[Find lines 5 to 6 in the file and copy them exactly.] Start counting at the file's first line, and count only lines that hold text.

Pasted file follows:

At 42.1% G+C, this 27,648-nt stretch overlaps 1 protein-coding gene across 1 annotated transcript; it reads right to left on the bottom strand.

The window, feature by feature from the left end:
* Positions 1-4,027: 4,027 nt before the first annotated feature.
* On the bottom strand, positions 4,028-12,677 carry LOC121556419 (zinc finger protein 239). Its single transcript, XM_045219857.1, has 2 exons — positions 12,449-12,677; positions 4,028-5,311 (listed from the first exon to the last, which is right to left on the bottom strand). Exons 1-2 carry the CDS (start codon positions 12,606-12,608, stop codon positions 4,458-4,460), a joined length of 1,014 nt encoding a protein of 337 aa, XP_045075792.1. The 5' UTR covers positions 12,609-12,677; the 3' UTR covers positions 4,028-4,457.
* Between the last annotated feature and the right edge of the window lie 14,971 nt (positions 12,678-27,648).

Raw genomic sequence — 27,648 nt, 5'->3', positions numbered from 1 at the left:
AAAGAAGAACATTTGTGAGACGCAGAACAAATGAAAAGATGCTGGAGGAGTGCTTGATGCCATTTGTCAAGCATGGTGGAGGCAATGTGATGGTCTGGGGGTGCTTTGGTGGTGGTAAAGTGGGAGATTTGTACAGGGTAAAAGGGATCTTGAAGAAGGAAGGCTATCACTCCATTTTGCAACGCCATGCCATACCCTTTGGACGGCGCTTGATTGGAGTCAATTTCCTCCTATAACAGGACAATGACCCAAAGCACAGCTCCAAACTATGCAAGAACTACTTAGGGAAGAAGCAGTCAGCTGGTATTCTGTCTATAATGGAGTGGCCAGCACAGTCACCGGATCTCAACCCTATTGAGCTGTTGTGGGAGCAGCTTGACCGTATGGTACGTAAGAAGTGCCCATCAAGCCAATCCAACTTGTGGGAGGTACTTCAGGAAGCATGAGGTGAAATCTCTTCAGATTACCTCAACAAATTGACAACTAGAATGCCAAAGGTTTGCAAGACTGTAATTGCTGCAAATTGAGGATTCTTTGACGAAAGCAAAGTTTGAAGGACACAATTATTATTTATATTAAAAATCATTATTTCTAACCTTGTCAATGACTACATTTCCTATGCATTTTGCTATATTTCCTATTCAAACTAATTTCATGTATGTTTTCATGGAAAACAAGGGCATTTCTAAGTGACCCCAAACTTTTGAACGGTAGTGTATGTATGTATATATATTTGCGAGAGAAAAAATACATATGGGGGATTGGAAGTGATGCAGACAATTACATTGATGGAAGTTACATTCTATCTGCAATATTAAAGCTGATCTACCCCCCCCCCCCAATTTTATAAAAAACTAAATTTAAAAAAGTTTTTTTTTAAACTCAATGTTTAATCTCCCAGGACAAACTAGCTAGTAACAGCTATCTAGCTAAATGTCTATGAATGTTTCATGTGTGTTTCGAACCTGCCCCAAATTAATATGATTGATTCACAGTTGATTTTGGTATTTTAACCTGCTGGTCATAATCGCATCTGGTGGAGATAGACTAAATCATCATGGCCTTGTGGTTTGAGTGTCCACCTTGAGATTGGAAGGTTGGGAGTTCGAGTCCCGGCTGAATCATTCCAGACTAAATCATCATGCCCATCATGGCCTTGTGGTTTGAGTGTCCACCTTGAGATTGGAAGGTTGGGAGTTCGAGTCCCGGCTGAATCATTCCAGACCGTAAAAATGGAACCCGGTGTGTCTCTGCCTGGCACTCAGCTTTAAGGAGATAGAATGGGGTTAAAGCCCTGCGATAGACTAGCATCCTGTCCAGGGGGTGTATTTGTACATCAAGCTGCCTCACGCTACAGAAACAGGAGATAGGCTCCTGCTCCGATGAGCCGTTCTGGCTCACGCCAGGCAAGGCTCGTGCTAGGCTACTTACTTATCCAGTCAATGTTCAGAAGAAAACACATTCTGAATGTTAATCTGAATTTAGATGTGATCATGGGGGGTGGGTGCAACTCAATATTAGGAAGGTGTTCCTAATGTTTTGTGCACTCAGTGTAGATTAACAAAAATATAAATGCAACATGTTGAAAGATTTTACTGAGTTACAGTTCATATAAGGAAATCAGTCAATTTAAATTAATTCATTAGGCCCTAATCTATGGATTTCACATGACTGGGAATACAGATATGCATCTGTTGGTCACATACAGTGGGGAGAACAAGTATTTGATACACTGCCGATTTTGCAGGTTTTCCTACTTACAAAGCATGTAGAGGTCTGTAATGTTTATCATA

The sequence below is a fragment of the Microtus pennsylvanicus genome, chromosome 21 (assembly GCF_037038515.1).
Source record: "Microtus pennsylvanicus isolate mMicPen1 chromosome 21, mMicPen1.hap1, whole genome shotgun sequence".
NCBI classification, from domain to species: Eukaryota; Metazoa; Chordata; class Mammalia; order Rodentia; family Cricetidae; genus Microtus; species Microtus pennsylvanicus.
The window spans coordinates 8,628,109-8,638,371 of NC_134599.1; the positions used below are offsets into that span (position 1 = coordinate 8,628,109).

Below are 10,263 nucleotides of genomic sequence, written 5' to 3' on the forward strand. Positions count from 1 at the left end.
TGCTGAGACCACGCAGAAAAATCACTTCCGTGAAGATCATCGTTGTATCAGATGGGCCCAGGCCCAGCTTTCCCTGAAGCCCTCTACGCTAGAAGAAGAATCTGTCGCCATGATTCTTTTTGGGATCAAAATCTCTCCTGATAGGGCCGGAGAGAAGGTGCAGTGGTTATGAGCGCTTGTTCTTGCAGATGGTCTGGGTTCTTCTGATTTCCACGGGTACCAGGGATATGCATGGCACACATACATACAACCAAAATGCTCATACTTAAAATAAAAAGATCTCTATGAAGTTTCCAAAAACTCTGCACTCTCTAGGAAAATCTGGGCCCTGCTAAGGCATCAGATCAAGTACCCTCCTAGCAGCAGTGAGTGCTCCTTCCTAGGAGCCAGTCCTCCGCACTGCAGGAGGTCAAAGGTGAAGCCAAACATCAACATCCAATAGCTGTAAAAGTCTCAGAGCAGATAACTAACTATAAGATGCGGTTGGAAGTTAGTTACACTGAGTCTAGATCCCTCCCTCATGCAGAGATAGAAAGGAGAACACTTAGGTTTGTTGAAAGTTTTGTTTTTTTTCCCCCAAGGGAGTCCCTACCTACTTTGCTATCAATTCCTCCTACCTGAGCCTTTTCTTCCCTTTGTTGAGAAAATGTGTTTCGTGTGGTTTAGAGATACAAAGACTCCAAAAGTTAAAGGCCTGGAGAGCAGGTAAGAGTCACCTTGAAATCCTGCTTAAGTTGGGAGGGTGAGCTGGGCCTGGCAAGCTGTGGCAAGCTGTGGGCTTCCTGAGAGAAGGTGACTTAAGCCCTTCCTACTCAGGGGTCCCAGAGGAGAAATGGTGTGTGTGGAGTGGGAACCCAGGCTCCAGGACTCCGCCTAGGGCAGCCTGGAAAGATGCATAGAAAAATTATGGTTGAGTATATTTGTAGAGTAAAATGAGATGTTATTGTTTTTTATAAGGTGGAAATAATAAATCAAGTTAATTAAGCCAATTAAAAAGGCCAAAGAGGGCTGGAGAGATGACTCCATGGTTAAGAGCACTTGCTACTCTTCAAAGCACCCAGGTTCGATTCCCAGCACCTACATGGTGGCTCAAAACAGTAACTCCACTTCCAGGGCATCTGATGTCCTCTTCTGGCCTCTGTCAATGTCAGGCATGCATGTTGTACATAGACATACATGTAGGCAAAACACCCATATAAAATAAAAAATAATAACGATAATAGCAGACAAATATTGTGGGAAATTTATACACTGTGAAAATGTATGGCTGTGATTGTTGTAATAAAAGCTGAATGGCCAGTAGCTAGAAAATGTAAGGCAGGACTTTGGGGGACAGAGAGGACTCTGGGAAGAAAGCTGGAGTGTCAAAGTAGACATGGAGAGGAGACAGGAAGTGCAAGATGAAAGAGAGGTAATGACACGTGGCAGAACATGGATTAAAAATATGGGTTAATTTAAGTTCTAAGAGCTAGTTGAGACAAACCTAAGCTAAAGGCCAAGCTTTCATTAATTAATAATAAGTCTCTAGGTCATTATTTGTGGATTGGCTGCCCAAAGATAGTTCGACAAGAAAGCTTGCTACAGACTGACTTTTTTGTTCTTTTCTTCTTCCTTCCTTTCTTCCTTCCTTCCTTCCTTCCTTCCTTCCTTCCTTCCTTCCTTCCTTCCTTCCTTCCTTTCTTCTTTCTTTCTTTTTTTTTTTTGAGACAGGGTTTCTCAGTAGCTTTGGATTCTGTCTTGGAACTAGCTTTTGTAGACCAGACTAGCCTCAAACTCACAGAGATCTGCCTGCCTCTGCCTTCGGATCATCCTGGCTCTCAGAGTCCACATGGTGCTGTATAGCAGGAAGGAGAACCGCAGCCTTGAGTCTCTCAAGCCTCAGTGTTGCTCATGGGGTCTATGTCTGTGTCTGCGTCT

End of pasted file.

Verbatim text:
* Between the last annotated feature and the right edge of the window lie 14,971 nt (positions 12,678-27,648).

Raw genomic sequence — 27,648 nt, 5'->3', positions numbered from 1 at the left: